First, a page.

Pound the pavement

Tuesday, July 22, 2008 at 10:00 AM


It's summer in the Northern Hemisphere, and when it's not too hot, it feels like a waste of gorgeous weather to get behind the wheel or hop in a cab. Doubly so when you're traveling to a city you'd love to explore, and you're pretty sure that you could walk from your hotel to the aquarium, if only you could figure out the way. You could try to use driving directions from Google Maps, but city centers are always a maze of one-way streets and no-left-turns. These driving directions from a local hotel to the Seattle Aquarium require numerous contortions in order to obey one-way streets and find a route under the freeway, taking you out of the way of where you could go by foot:


Starting today, you can tell Google Maps that you want walking directions, and we'll try to find you a route that's direct, flat, and uses pedestrian pathways when we know about them. Just get directions as you normally would. If you're going 10 km or less (some call this 6.2 miles), we'll show you a link that you can click to get "Walking" directions:

Our walking directions for the same hotel-to-aquarium route ignore the direction of one-way streets and make use of a pedestrian-only path under the freeway. This route is more than half a mile shorter than if you were to drive:

If public transit directions are available for Google Maps in your area, you'll seen an improvement to them as well. We used to point to your destination from the nearest transit station, but unless you could fly these directions needed some tweaking.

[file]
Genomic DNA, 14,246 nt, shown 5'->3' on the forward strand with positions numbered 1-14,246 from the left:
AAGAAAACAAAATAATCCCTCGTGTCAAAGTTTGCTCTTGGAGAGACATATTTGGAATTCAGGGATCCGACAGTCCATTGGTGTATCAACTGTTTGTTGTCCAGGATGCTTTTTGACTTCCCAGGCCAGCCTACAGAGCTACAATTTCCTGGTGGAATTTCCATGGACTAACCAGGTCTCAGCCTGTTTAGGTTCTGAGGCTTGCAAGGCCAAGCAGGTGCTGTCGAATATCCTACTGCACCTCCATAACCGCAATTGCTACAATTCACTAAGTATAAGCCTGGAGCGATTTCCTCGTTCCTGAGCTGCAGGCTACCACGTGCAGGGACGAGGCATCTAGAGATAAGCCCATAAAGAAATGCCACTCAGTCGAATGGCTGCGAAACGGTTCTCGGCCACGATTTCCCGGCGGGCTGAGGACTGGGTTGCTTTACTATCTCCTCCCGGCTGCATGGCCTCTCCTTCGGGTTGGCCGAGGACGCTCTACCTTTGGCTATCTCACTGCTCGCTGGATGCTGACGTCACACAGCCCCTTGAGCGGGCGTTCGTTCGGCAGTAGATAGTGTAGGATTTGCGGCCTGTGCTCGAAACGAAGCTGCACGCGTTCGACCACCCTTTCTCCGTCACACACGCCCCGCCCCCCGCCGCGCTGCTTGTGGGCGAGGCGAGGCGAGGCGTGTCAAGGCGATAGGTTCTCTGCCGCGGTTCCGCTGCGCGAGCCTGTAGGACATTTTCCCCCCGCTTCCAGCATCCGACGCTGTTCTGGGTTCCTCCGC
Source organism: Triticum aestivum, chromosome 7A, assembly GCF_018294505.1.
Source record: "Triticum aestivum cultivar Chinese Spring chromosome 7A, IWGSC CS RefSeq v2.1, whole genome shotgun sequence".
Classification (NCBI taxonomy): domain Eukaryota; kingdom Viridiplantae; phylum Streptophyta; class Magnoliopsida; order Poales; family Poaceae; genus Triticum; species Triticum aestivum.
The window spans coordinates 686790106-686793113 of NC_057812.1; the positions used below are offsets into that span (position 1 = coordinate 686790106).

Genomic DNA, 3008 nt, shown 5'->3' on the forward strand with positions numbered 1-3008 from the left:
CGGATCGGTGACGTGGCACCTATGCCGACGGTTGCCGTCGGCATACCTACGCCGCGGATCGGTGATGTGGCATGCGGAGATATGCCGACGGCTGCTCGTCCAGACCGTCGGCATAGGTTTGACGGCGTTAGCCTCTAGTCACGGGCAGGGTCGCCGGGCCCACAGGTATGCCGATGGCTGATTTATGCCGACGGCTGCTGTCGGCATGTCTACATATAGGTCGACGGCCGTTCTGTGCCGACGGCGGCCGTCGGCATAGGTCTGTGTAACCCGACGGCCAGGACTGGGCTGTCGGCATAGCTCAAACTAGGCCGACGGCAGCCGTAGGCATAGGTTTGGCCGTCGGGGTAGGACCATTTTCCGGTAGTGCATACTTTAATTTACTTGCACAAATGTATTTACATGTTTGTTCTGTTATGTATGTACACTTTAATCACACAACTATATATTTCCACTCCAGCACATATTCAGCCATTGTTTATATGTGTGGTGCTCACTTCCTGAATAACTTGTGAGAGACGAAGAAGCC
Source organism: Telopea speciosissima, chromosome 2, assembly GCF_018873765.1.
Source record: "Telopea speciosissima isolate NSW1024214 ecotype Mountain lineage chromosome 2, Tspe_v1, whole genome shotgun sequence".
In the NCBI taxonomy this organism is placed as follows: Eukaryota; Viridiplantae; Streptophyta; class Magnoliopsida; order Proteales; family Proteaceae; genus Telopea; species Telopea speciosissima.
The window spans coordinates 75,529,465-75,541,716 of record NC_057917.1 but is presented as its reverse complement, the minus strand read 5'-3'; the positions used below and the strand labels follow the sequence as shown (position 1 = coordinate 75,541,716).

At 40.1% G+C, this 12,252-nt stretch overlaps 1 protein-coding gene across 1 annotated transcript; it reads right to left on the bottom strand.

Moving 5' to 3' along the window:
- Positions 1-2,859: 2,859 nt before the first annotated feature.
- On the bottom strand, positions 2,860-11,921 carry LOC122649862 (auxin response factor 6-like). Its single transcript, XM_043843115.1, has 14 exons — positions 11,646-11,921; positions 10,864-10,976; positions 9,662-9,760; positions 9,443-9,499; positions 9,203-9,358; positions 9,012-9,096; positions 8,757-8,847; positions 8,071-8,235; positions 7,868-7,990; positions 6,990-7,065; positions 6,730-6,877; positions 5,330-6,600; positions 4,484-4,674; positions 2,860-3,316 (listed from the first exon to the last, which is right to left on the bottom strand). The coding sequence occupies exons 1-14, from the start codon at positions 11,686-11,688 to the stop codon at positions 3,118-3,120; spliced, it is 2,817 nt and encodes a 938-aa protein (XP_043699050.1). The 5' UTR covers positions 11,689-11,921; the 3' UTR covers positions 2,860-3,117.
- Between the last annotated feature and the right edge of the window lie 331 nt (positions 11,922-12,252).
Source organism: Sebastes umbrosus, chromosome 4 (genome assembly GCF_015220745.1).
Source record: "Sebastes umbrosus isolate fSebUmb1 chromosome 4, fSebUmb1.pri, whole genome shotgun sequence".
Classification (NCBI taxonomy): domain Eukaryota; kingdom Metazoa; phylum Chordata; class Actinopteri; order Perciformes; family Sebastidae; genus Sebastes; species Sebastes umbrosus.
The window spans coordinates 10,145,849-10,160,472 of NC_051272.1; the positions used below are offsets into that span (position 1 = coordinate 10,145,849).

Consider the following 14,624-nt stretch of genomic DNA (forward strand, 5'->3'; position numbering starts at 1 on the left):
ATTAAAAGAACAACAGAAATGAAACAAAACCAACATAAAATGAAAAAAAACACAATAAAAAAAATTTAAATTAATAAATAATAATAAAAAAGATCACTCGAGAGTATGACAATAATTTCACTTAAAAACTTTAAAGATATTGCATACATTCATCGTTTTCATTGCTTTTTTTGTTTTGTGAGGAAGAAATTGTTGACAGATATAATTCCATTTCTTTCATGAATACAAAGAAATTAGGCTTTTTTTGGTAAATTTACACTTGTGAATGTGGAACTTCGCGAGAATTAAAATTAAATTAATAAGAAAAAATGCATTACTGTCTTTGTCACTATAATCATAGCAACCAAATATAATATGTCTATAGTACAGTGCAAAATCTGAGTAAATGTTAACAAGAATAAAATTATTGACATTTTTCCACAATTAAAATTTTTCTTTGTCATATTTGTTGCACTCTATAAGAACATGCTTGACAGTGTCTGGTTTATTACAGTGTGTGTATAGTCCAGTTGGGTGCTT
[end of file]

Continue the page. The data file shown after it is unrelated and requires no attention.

Now, we'll give you step-by-step directions for the portion of your trip on foot:


Walking directions are a new feature for Google, and while I'm pretty excited about it, there are some rough edges that compel us to release it in "beta." Walking directions work well for short trips in urban areas, but we don't always know if a street has a sidewalk, or if there's actually a special pedestrian bridge for crossing a busy street. There are still a lot of pedestrian pathways we don't know about, and they might save you some time if you find them. We're working on collecting new data on pedestrian pathways and on more effective ways to solicit your feedback, so that we can steadily improve this feature and get you where you need to be as efficiently as possible.

Walking is a great way to learn about a place, to get around, and to get some exercise when the weather is nice. You'll notice shops, parks, and public art that you've been accustomed to zooming past, and come away feeling like you've really gotten the insider's take on a neighborhood or city. Of course, don't get too caught up in enjoying the sights! Please be careful, and be particularly attentive in high traffic areas. Just like if you were driving, follow road signs and signals along your route, and use good judgment about streets that can't be walked (there are many useful websites containing safety tips for pedestrians).
Now if you'll excuse me, I think I'll get out of the office for twenty minutes and take a stroll.